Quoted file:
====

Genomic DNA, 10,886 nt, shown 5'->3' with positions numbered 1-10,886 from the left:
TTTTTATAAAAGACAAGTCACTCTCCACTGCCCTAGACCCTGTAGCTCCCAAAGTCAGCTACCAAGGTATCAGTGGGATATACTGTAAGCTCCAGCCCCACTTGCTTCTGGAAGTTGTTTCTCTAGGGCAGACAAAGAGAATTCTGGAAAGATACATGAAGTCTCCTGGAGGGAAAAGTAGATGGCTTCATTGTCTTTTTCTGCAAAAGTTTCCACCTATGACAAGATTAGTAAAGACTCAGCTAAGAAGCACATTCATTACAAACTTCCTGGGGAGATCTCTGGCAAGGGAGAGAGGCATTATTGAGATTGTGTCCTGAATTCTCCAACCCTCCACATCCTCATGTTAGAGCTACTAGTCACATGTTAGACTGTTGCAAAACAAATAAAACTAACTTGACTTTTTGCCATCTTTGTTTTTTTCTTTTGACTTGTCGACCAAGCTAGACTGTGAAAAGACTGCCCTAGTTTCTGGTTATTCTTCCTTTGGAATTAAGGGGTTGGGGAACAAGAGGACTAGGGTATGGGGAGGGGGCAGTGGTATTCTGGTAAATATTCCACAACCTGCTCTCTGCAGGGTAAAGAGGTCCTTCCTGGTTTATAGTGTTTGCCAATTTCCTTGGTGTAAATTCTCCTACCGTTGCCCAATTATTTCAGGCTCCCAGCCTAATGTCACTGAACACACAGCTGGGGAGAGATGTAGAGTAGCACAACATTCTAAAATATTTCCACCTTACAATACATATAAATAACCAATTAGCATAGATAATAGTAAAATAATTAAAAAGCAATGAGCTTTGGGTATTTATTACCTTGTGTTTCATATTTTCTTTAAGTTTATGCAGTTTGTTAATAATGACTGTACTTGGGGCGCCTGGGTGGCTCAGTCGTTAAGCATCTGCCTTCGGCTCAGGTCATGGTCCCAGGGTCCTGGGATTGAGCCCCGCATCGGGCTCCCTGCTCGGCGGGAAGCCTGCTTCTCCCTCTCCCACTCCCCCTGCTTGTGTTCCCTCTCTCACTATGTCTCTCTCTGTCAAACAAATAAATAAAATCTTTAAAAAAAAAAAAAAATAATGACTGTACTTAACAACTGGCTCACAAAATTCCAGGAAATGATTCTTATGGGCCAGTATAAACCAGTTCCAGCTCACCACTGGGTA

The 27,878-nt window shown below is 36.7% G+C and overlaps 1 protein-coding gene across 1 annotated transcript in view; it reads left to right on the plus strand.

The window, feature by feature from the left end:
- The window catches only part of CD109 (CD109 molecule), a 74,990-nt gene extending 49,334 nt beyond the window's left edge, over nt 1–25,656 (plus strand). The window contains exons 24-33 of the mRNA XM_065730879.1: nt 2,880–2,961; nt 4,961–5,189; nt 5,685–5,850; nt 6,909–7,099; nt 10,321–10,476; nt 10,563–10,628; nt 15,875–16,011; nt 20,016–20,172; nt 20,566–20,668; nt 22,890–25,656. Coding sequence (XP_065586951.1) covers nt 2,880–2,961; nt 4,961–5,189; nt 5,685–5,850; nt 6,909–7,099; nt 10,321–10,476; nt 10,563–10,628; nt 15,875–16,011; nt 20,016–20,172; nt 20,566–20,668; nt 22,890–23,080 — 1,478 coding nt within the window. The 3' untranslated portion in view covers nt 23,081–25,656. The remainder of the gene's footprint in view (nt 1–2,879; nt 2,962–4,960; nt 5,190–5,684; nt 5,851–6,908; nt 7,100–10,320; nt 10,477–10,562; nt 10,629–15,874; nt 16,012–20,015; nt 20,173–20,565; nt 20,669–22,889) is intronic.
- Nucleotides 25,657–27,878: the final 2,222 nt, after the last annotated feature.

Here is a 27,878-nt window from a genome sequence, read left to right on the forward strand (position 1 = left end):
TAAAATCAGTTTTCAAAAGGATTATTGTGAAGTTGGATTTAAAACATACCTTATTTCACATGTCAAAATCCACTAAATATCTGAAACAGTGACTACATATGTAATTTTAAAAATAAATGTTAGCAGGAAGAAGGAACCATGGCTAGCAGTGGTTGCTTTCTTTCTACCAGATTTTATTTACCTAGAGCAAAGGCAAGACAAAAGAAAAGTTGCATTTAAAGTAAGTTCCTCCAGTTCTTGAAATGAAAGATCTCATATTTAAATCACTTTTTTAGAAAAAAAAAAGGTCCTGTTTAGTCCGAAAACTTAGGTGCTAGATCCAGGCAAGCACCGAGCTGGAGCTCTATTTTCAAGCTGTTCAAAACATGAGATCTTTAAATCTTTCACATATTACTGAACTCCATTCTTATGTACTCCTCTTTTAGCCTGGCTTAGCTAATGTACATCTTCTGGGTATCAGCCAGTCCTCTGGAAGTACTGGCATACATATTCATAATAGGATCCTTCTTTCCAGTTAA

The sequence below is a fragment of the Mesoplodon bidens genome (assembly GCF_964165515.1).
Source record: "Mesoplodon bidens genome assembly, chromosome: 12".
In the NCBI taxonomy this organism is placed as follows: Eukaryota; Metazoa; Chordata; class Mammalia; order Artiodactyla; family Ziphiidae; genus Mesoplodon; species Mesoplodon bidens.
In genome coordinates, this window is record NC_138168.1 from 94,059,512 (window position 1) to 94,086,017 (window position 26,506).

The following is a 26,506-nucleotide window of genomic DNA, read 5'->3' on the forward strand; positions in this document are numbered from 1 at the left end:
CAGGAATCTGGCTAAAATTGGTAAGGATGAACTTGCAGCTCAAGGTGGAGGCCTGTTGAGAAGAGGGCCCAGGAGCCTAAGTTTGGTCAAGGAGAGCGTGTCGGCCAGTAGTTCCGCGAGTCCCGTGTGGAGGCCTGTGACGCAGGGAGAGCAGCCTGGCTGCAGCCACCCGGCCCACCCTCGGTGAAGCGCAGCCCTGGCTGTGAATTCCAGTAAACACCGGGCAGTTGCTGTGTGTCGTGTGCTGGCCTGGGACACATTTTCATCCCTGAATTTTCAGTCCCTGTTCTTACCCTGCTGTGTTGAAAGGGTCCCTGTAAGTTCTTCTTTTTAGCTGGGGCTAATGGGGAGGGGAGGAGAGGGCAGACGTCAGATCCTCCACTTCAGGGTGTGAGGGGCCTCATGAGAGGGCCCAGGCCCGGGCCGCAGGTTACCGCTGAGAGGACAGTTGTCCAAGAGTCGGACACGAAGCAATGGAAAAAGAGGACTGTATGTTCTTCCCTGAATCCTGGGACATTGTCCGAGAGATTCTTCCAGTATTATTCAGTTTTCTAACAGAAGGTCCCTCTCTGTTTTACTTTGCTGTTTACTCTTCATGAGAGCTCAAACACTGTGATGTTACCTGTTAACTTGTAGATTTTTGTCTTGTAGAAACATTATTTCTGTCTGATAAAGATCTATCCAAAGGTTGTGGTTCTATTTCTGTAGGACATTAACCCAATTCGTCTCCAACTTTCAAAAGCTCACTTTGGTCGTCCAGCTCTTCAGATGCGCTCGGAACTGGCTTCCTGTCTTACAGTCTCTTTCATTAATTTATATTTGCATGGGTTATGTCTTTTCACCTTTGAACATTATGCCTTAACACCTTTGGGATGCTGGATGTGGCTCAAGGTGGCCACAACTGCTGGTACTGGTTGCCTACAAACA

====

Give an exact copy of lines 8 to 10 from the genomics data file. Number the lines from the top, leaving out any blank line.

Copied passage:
TAAAATCAGTTTTCAAAAGGATTATTGTGAAGTTGGATTTAAAACATACCTTATTTCACATGTCAAAATCCACTAAATATCTGAAACAGTGACTACATATGTAATTTTAAAAATAAATGTTAGCAGGAAGAAGGAACCATGGCTAGCAGTGGTTGCTTTCTTTCTACCAGATTTTATTTACCTAGAGCAAAGGCAAGACAAAAGAAAAGTTGCATTTAAAGTAAGTTCCTCCAGTTCTTGAAATGAAAGATCTCATATTTAAATCACTTTTTTAGAAAAAAAAAAGGTCCTGTTTAGTCCGAAAACTTAGGTGCTAGATCCAGGCAAGCACCGAGCTGGAGCTCTATTTTCAAGCTGTTCAAAACATGAGATCTTTAAATCTTTCACATATTACTGAACTCCATTCTTATGTACTCCTCTTTTAGCCTGGCTTAGCTAATGTACATCTTCTGGGTATCAGCCAGTCCTCTGGAAGTACTGGCATACATATTCATAATAGGATCCTTCTTTCCAGTTAA

The sequence below is a fragment of the Mesoplodon bidens genome (assembly GCF_964165515.1).
Source record: "Mesoplodon bidens genome assembly, chromosome: 12".